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Zeus the Adulterer

Zeus Engages in Serial Adultery

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Zeus and Danae, by Titian, 1554

Zeus and Danae, by Titian, 1554

Public Domain. Courtesy of Wikipedia.
Jupiter et Thétis, 1811, by Jean Auguste Dominique Ingres

Jupiter et Thétis, 1811, by Jean Auguste Dominique Ingres

Public Domain. Courtesy of Wikipedia.
Europa carried off by Jupiter in the form of a white bull.

Europa and Jupiter, by Nöel-Nicolas Coypel. 1726-1727. Europa carried off by Jupiter in the form of a white bull.

Public Domain. Courtesy of Wikipedia.

Zeus the Adulterer

Adultery, they say, takes two guilty parties, but sometimes, especially when the male is a world leader, it would take superhuman will power, strength, or both to sidestep his advances. And when he's Zeus, the King of the Gods, it may not even be possible.

Zeus had other relationships besides his (last) marriage, to his sister Hera. Some were with immortals, including Leto, and Metis. Many more were with human women. Perhaps compliant access was in his mind when Zeus ordered the creation of Pandora, the first woman -- given in marriage to Epimetheus after being built by Hephaestus and dressed and instructed by Athena, "daughter" of Metis and Zeus. When Zeus discovered his first wife Metis was pregnant and that a child of hers might threaten his own supremacy, Zeus swallowed Metis. (Later the unborn baby had to be cut from the head of Zeus to emerge as the fully-armed maiden goddess Athena.) So, relations with Zeus were fraught with dangers which weren't all the fault of his rightfully jealous second wife Hera. However, to be fair, Hera was responsible for a good share of the suffering including the famous labors of Hercules and elsewhere, as you'll see in The Seduction of Io.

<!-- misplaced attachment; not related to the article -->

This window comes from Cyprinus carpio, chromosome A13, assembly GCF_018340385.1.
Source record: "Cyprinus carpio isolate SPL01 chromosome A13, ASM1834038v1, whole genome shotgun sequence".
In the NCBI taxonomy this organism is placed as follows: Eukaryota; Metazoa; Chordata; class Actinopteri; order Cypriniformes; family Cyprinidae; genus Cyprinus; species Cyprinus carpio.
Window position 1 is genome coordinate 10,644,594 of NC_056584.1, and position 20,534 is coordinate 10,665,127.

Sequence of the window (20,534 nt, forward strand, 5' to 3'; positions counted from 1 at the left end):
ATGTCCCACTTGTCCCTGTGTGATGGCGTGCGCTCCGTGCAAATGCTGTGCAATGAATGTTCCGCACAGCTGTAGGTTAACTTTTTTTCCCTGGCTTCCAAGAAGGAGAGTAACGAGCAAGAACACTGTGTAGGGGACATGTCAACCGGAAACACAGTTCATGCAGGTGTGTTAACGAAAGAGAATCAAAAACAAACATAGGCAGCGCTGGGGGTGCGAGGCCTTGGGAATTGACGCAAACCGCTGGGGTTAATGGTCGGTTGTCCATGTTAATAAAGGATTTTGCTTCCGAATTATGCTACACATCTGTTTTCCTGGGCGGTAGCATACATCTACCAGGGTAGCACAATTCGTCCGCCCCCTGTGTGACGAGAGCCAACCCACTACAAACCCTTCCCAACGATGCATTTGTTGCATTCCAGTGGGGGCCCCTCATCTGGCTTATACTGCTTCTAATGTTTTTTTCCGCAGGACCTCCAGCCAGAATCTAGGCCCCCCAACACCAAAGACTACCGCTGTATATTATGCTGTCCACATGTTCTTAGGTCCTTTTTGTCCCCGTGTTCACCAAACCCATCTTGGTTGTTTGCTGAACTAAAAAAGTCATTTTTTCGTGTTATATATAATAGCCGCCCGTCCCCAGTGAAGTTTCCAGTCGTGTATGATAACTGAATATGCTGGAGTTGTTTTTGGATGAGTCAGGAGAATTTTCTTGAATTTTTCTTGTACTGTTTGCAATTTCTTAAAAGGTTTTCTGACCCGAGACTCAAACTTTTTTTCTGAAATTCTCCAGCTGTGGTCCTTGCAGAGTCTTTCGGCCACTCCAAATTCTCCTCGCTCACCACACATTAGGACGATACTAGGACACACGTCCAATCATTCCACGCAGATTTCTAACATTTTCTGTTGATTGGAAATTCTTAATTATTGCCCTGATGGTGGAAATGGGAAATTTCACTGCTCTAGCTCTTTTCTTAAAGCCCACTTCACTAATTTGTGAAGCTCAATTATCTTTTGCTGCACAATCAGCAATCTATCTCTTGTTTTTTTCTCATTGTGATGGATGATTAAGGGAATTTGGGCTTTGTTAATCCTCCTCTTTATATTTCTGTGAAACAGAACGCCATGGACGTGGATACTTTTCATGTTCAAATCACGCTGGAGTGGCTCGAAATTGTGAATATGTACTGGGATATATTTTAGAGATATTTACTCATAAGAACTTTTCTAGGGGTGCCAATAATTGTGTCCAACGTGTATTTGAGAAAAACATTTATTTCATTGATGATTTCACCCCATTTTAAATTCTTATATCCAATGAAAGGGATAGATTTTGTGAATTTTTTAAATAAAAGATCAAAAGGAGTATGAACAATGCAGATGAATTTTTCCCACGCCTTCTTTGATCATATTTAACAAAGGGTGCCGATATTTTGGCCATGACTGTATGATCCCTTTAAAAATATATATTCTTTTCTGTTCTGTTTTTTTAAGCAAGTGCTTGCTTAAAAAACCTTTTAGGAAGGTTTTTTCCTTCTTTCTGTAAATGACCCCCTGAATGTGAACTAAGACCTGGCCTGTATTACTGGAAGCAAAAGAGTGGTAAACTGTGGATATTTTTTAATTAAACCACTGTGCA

What were the consequences for the adulterer?

About what you'd expect. Zeus even enjoyed the support and connivance of his fellow male deities, Hermes and Asopus, the river god father of his victim Aegina.

Did Zeus repent and change his ways?

Hardly. Among his many conquests were Alcmene, Callisto, Danae, Leda, Europa, and Semele.

"Homère est nouveau, ce matin, et rien n'est peut-être
aussi vieux que le journal d'aujourd'hui."
Homer is new this morning and nothing, perhaps, is so old as today's newspaper."
- Charles Péguy (1878-1914)

Introduction to Greek Mythology

Myth in Daily Life | What Is Myth? | Myths vs. Legends | Gods in the Heroic Age - Bible vs. Biblos | Creation Stories | Uranos' Revenge | Titanomachy | Olympian Gods and Goddesses | Five Ages of Man | Philemon and Baucis | Prometheus | Trojan War | Bulfinch Mythology | Myths and Legends | Golden Fleece and the Tanglewood Tales, by Nathaniel Hawthorne

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Xenophanes (Internet Encyclopedia of Philosophy)

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